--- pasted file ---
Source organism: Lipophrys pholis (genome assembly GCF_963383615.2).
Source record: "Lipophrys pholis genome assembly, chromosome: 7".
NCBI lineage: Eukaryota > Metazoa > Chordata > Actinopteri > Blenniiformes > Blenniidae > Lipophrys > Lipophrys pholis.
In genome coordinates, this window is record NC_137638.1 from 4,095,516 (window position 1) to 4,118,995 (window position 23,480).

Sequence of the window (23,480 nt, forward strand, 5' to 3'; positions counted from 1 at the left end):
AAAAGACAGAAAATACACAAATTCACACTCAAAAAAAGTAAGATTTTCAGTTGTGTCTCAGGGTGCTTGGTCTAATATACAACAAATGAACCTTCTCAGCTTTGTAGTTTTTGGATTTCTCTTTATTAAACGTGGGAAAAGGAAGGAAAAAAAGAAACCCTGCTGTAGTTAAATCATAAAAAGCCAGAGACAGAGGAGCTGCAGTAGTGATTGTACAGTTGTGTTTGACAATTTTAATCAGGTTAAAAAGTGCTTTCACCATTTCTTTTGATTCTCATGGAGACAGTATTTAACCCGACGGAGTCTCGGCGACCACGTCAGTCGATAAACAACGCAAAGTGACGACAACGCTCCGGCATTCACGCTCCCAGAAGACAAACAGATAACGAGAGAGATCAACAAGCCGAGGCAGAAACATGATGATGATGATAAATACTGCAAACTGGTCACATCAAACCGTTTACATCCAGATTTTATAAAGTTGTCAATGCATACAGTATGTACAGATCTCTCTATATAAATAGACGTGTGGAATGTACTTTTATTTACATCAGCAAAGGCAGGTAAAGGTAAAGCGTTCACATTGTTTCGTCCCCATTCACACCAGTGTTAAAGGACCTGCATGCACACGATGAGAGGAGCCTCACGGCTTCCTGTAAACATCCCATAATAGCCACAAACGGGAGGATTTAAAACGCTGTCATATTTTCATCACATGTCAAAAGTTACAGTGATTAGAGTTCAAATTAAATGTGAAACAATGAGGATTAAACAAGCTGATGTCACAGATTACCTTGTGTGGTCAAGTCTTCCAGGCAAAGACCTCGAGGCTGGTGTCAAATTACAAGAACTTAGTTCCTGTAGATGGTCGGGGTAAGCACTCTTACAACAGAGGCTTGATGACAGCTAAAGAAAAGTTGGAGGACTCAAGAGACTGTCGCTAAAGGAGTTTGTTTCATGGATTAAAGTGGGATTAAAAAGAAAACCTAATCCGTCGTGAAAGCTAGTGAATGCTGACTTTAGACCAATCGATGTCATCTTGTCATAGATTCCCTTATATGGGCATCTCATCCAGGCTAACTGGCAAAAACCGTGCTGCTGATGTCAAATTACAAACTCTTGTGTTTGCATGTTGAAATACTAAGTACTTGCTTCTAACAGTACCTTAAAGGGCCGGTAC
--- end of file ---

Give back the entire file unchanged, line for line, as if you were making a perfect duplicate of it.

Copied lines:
Source organism: Lipophrys pholis (genome assembly GCF_963383615.2).
Source record: "Lipophrys pholis genome assembly, chromosome: 7".
NCBI lineage: Eukaryota > Metazoa > Chordata > Actinopteri > Blenniiformes > Blenniidae > Lipophrys > Lipophrys pholis.
In genome coordinates, this window is record NC_137638.1 from 4,095,516 (window position 1) to 4,118,995 (window position 23,480).

Sequence of the window (23,480 nt, forward strand, 5' to 3'; positions counted from 1 at the left end):
AAAAGACAGAAAATACACAAATTCACACTCAAAAAAAGTAAGATTTTCAGTTGTGTCTCAGGGTGCTTGGTCTAATATACAACAAATGAACCTTCTCAGCTTTGTAGTTTTTGGATTTCTCTTTATTAAACGTGGGAAAAGGAAGGAAAAAAAGAAACCCTGCTGTAGTTAAATCATAAAAAGCCAGAGACAGAGGAGCTGCAGTAGTGATTGTACAGTTGTGTTTGACAATTTTAATCAGGTTAAAAAGTGCTTTCACCATTTCTTTTGATTCTCATGGAGACAGTATTTAACCCGACGGAGTCTCGGCGACCACGTCAGTCGATAAACAACGCAAAGTGACGACAACGCTCCGGCATTCACGCTCCCAGAAGACAAACAGATAACGAGAGAGATCAACAAGCCGAGGCAGAAACATGATGATGATGATAAATACTGCAAACTGGTCACATCAAACCGTTTACATCCAGATTTTATAAAGTTGTCAATGCATACAGTATGTACAGATCTCTCTATATAAATAGACGTGTGGAATGTACTTTTATTTACATCAGCAAAGGCAGGTAAAGGTAAAGCGTTCACATTGTTTCGTCCCCATTCACACCAGTGTTAAAGGACCTGCATGCACACGATGAGAGGAGCCTCACGGCTTCCTGTAAACATCCCATAATAGCCACAAACGGGAGGATTTAAAACGCTGTCATATTTTCATCACATGTCAAAAGTTACAGTGATTAGAGTTCAAATTAAATGTGAAACAATGAGGATTAAACAAGCTGATGTCACAGATTACCTTGTGTGGTCAAGTCTTCCAGGCAAAGACCTCGAGGCTGGTGTCAAATTACAAGAACTTAGTTCCTGTAGATGGTCGGGGTAAGCACTCTTACAACAGAGGCTTGATGACAGCTAAAGAAAAGTTGGAGGACTCAAGAGACTGTCGCTAAAGGAGTTTGTTTCATGGATTAAAGTGGGATTAAAAAGAAAACCTAATCCGTCGTGAAAGCTAGTGAATGCTGACTTTAGACCAATCGATGTCATCTTGTCATAGATTCCCTTATATGGGCATCTCATCCAGGCTAACTGGCAAAAACCGTGCTGCTGATGTCAAATTACAAACTCTTGTGTTTGCATGTTGAAATACTAAGTACTTGCTTCTAACAGTACCTTAAAGGGCCGGTAC